The US today said it is concerned about the release of Mumbai terror attack mastermind Hafiz Saeed from house arrest in Pakistan, but made it clear that this has got nothing to do with the suspension of over USD 1.1 billion in security assistance to Islamabad.
Saeed, the chief of Jamaat-ud-Dawah (JuD), was recently released from house arrest. The US has labelled JuD and Falah-i-Insaniat Foundation (FIF) the "terrorist fronts" for Lashkar-e-Taiba (LeT), a group Saeed founded in 1987 and which Washington and India blame for the 2008 attacks in Mumbai that killed 166 people.
"We have certainly expressed our concern about the mastermind of the 2008 Mumbai attacks being let out of house arrest in Pakistan. To my knowledge, that has nothing to do with that," State Department Spokesperson Heather Nauert told reporters at her daily news conference.
Nauert was responding to a question if the suspension of security assistance was related to Saeed's release.
"There is a USD 10 million reward out for information leading to his re-arrest, the person who is the mastermind of the Mumbai attacks who was let go in Pakistan. So we've been very clear about our displeasure with that individual being let go," Nauert said.
A senior State Department official told reporters that the US continues to have conversation with Pakistan not only on the Haqqani network, and Taliban, but also on India-centric terrorist groups like the LeT and Jaish-e-Mohammed.
"We can't continue to have a relationship that has a business as usual with Pakistan. This conversation is not new to this administration. There have been concerns about Pakistan's issue of sanctuaries for the Haqqani network and the Taliban. But we have concerns about their nuclear programme. We have concerns about the ability of anti-India groups like Lashkar-e-Taiba and Jaish e Mohammed to fundraise and operate," the official who spoke on anonymity said.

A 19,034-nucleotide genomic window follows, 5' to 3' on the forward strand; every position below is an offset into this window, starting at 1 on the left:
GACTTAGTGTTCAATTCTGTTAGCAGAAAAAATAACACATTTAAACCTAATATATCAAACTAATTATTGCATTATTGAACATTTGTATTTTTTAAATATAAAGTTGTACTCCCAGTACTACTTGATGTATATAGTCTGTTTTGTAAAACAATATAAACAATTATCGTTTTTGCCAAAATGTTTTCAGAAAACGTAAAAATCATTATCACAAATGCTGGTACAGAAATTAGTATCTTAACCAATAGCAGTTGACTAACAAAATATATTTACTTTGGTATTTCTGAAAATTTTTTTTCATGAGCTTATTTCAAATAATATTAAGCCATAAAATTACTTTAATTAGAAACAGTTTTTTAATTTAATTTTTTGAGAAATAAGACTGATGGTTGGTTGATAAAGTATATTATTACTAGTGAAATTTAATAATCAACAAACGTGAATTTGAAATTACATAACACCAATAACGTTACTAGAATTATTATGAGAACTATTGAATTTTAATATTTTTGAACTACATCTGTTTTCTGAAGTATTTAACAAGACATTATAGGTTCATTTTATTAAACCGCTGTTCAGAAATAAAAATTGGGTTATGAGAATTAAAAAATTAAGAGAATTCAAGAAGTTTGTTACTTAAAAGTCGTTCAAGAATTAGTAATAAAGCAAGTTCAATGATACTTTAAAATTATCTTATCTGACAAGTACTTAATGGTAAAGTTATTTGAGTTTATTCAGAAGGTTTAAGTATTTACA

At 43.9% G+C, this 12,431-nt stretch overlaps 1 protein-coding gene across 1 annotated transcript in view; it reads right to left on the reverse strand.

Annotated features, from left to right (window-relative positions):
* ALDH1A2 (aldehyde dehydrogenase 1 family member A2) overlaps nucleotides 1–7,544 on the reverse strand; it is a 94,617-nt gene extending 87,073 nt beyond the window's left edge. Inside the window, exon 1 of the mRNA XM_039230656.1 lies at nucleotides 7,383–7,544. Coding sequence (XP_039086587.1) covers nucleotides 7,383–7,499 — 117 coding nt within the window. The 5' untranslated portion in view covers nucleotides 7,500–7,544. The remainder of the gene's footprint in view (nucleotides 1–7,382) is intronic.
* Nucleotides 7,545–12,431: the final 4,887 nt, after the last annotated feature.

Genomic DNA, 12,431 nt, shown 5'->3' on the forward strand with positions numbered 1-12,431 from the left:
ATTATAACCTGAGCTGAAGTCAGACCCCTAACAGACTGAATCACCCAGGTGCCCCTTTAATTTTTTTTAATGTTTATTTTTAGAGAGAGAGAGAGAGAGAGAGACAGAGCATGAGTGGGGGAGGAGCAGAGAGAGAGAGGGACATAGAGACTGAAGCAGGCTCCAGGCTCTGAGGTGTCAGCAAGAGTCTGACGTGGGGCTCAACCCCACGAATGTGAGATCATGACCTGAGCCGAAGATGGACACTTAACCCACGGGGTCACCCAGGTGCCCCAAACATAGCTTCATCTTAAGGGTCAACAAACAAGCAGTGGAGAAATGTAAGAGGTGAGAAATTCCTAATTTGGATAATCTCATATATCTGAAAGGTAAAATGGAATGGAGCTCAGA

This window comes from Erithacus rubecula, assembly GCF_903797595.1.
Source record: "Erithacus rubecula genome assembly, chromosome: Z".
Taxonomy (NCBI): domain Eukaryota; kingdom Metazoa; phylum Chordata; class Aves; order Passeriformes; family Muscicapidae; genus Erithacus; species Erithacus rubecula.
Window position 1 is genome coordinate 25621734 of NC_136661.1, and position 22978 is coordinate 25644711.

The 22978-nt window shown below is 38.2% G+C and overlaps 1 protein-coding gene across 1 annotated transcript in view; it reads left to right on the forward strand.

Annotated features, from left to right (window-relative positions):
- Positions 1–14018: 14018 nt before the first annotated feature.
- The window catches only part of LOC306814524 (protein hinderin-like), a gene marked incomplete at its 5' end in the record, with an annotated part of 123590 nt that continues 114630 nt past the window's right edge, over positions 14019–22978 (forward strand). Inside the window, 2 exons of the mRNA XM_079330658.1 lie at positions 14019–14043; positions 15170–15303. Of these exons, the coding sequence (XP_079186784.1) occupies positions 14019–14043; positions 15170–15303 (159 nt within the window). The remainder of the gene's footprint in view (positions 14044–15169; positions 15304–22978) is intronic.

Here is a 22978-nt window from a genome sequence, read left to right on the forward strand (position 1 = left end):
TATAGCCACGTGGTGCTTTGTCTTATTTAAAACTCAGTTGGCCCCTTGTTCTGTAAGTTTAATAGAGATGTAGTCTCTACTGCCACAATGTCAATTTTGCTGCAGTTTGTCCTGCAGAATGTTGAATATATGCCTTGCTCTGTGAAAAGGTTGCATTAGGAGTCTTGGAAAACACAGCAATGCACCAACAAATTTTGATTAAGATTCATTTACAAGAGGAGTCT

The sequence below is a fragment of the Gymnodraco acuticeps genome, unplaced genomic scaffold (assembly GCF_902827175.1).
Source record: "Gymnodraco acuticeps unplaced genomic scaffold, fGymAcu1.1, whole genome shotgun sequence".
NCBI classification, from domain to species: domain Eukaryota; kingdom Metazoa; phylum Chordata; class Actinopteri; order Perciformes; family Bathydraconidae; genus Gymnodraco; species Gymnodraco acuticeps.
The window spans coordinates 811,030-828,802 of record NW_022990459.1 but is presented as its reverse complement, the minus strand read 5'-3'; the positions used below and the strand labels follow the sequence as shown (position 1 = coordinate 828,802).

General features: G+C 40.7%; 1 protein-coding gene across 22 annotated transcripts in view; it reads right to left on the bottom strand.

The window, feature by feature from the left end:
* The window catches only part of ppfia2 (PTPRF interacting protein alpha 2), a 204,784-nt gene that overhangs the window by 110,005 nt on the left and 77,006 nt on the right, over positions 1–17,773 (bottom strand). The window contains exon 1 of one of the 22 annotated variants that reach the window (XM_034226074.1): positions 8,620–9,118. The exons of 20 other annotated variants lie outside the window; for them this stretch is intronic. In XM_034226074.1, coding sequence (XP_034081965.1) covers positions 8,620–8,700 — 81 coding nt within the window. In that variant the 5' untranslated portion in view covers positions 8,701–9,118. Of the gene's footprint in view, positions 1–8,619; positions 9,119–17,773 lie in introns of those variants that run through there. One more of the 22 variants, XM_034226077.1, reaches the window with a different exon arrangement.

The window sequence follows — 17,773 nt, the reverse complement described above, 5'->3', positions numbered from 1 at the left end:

"This administration felt that we needed to take additional steps to underscore that we're not going to be able to continue the relationship on autopilot. We can't continue a status quo relationship. We need to be able to move beyond these challenges and put our relationship on a more solid footing," the official said.
Responding to a question, the official disputed the general impression coming out of Pakistan that it will not re-arrest Saeed as being demanded by the US.
"I have not seen them say they're not going to take any of these steps. What the Pakistani government has objected to is our characterisation of the situation on the ground. But I have never heard the Pakistani government say they're not going to re-arrest Hafiz Saeed or they're not going to prosecute him," the official said.